Newt Gingrich: He’s no Mario Cuomo.
New York Times political writer Matt Bai’s "Political Memo" Wednesday was pretty hostile to the battle-scared Republican leader considering a 2012 run for president: "Gingrich’s Run Reflects His Sense of History." Bai led off by asking "Whatever can Newt Gingrich be thinking?" given that he "has never been elected to anything outside his old Congressional district in Georgia." (And, by the way, rose to Speaker of the House.)
But back on April 10 Bai confessed to being awestruck with his proximity to a liberal lion, former New York Gov. Cuomo: "...there is something awesome - in the literal sense - about sitting across a desk from Mario Cuomo."
Judging from his opening lines Wednesday, Bai was not nearly as impressed with the conservative Newt.
Whatever can Newt Gingrich be thinking?
That’s the question a lot of political handicappers are asking now that Newt, as he is universally known in Washington, has decided to enter the 2012 campaign, with an announcement expected on Wednesday. Until recently, most of my colleagues assumed that the former speaker of the House, who flirted with running four years ago, was merely doing the same thing now, just to stay in the news.
I mean, let’s be unsparing about this: Mr. Gingrich has never been elected to anything outside his old Congressional district in Georgia. (The last guy to be elected president without having won statewide or national office was Dwight D. Eisenhower, and he had a few things going for him, like having saved the world.) Newt will turn 68 next month, which could make him a hard sell for a younger generation of voters who remember him as the guy who helped impeach Bill Clinton. And Mr. Gingrich, a bit of a rogue in his personal life, has never been a favorite of his party’s powerful social conservatives, who tend to think of scandalous affairs as the purview of Democrats, and maybe Rudy Giuliani.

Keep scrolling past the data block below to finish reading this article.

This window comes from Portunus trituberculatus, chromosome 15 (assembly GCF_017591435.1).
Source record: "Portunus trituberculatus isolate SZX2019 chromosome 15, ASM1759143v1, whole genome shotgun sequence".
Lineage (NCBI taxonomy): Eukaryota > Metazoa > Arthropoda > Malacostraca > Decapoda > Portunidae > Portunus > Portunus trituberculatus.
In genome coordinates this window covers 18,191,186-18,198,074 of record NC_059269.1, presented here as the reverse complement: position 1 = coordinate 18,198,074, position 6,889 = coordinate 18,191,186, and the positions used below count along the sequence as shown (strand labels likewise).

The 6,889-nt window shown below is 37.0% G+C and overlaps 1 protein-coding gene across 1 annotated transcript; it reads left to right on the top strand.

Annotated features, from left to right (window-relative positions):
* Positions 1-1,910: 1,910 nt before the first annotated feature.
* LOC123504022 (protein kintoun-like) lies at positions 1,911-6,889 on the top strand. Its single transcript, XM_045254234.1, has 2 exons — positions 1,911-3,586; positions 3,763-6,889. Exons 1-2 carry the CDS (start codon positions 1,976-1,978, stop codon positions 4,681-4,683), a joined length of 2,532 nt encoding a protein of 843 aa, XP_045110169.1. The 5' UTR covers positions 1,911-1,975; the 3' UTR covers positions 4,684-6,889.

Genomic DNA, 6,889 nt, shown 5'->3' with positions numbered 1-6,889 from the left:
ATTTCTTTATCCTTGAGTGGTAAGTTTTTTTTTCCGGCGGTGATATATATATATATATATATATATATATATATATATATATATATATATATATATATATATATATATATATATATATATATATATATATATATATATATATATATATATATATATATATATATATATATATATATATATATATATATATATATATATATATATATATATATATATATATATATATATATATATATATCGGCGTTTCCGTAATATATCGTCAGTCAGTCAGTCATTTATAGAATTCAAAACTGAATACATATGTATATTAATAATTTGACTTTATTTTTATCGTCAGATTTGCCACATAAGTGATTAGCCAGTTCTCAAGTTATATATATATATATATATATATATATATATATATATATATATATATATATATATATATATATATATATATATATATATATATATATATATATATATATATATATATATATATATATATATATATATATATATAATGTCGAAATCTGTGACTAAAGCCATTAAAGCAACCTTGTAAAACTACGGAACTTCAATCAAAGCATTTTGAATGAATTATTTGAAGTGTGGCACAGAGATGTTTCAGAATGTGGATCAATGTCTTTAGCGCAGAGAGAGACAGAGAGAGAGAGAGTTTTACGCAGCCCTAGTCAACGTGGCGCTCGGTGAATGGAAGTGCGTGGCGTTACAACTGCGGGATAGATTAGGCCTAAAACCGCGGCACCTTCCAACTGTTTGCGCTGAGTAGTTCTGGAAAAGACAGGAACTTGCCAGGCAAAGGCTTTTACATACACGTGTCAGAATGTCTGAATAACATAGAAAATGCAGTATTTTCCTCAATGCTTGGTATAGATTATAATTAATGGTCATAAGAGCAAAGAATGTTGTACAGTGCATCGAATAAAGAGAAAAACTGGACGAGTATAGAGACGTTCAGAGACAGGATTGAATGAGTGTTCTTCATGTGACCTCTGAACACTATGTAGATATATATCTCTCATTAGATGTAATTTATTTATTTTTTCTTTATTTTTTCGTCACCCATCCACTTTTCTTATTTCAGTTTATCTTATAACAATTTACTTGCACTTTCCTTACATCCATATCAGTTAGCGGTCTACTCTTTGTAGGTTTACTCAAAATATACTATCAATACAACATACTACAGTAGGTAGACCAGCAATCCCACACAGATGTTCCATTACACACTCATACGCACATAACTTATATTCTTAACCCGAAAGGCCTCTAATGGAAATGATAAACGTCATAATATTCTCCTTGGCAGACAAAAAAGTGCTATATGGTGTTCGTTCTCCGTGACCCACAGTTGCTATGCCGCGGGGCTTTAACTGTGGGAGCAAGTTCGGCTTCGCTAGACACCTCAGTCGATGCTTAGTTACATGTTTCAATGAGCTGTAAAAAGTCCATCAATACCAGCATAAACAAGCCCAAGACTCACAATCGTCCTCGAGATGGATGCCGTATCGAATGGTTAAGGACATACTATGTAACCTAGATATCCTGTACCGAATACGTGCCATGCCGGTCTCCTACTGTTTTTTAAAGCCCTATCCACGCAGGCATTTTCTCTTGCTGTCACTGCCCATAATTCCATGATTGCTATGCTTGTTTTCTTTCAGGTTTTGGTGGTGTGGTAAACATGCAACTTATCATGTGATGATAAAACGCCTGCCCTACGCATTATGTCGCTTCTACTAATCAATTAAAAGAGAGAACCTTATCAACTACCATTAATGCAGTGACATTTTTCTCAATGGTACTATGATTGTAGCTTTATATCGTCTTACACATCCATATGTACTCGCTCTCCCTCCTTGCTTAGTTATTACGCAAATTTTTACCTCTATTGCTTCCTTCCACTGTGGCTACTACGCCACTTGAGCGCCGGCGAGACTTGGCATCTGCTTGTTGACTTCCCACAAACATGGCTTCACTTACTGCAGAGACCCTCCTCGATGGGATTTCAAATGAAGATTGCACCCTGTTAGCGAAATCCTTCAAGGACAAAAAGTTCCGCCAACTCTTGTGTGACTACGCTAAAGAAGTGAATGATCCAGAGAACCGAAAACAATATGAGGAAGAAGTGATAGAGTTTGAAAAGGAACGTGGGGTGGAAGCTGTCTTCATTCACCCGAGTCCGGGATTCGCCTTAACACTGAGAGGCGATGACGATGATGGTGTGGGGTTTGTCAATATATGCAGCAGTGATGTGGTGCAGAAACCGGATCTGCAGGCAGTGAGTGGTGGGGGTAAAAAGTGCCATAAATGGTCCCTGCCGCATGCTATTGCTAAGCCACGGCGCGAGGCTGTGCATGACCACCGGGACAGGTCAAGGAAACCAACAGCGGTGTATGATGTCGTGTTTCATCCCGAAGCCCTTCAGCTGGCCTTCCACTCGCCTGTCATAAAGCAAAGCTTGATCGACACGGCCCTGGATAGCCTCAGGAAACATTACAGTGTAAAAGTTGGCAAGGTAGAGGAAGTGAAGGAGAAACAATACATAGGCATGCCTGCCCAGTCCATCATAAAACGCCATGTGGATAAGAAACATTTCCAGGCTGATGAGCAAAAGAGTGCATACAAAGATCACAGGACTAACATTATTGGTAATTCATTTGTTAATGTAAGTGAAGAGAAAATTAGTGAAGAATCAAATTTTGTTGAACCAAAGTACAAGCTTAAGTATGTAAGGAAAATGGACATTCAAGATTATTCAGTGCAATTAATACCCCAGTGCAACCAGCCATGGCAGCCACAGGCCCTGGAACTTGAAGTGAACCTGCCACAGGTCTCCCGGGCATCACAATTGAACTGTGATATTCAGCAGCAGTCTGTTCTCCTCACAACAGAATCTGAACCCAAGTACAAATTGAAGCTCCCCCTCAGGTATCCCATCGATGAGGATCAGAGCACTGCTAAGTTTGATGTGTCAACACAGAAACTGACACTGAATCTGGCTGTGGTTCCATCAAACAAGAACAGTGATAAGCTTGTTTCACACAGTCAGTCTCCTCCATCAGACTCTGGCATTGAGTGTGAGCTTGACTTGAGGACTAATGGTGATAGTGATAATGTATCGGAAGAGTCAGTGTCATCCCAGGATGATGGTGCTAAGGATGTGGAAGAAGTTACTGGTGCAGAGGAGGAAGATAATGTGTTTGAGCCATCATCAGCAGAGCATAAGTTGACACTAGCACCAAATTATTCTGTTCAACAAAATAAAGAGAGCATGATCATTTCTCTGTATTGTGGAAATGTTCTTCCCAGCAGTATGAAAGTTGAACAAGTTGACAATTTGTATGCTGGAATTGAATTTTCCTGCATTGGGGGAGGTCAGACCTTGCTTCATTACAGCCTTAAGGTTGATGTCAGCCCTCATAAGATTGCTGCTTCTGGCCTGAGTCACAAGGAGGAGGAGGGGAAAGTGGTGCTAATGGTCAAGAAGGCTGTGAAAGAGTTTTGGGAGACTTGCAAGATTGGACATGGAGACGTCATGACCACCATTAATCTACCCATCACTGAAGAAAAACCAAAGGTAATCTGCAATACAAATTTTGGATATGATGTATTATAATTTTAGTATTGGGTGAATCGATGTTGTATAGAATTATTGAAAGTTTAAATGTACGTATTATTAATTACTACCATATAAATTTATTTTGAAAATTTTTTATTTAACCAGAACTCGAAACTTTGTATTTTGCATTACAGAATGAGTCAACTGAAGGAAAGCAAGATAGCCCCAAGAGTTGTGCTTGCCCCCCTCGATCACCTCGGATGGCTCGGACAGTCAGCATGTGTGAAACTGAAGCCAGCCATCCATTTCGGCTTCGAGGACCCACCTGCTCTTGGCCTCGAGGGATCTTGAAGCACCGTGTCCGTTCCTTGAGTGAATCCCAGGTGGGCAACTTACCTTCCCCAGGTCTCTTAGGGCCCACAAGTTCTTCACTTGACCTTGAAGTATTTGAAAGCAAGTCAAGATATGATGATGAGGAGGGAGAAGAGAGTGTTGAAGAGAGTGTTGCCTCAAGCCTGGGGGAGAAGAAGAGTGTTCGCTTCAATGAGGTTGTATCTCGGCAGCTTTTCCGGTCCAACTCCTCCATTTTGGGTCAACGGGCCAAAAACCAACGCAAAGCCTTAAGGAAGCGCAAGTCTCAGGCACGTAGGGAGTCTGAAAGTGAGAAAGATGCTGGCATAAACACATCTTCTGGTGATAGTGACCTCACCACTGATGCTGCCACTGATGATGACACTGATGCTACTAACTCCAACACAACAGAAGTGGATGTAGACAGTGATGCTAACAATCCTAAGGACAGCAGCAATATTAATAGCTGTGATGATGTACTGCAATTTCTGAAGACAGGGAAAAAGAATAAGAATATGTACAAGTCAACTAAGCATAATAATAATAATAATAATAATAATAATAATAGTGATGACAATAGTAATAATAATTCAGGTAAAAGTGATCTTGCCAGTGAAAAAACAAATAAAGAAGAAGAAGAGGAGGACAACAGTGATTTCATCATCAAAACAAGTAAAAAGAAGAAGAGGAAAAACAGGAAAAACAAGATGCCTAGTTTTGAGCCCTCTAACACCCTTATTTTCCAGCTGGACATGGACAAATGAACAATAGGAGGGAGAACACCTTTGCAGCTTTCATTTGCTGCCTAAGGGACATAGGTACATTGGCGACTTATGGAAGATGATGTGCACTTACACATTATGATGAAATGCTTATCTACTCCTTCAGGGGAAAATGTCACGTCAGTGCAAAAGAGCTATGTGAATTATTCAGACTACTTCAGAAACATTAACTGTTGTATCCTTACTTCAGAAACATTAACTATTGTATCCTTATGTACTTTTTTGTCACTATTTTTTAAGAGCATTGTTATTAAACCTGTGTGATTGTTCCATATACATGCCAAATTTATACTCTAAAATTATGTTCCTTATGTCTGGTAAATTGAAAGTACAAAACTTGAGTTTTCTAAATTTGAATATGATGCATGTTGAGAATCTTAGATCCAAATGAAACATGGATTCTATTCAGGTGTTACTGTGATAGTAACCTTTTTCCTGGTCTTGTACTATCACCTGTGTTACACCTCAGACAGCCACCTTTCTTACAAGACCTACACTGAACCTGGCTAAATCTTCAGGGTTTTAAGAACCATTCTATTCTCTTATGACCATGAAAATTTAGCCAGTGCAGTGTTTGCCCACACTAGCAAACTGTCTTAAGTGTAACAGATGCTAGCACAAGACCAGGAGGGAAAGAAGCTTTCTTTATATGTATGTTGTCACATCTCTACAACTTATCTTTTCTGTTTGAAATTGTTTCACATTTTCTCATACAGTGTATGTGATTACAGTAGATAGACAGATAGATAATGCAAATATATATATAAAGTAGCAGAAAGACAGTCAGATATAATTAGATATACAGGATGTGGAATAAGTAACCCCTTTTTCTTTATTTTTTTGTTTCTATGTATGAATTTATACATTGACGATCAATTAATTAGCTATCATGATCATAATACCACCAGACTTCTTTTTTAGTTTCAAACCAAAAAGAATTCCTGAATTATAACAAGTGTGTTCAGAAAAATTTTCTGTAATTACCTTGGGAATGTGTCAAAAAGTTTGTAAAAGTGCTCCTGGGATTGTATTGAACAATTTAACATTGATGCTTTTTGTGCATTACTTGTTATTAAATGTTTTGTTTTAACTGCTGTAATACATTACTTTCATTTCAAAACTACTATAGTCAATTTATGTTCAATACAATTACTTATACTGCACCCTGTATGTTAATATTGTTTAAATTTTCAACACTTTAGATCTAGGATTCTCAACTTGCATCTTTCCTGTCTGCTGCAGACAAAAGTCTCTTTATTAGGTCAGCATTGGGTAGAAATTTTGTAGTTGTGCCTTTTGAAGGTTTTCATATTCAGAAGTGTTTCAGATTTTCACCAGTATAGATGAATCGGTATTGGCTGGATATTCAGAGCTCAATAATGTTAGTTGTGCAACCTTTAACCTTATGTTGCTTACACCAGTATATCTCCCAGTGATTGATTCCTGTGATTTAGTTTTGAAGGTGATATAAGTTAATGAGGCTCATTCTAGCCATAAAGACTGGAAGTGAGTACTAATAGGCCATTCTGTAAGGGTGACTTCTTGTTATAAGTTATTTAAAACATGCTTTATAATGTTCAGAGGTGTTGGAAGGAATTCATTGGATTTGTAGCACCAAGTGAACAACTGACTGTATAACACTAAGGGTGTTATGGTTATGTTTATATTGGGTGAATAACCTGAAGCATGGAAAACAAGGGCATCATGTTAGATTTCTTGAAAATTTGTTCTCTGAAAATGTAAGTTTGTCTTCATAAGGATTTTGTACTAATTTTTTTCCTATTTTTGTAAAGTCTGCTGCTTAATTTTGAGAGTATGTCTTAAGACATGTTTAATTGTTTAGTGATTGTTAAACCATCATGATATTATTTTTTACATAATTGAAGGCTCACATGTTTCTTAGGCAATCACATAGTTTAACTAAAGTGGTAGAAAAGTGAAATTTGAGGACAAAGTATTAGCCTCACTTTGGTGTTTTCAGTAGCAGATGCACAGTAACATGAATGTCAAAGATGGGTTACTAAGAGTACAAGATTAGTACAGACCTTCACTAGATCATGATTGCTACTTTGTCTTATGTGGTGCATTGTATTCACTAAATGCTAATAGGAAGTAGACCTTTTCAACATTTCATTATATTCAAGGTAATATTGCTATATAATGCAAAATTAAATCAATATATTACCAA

And yet, having spent a fair amount of time with Mr. Gingrich for an article I wrote for The New York Times Magazine two years ago, I never had much doubt that he was serious this time around. The thing you have to understand about Newt is that he is, by training and temperament, an avid historian, and he is as true a believer as you will ever find in the concept of destiny.
That March 1, 2009 magazine profile of Gingrich (where he also called Obama "a gifted orator") was fairly hostile, containing the same cracks as his new piece, comparing Gingrich to Nixon and mocking him for having never been elected to any seat outside his House district. It also threw in these insults:
Politically, he was badly outflanked by a masterful and more pragmatic Bill Clinton; on a personal level, he was undone by petulance and hypocrisy, whining about his status on Air Force One after a state funeral and carrying on an extramarital affair while impeaching the president for lying about sexual transgressions. He became, in the public mind, a mop-haired caricature, the man depicted on the front page of The Daily News as a crying infant....The point of this story isn’t that Gingrich is some kind of mind-controlling charlatan -- although if you talk long enough to the small cadre of loyalists who have been with him for the better part of 30 years, you might start to wonder.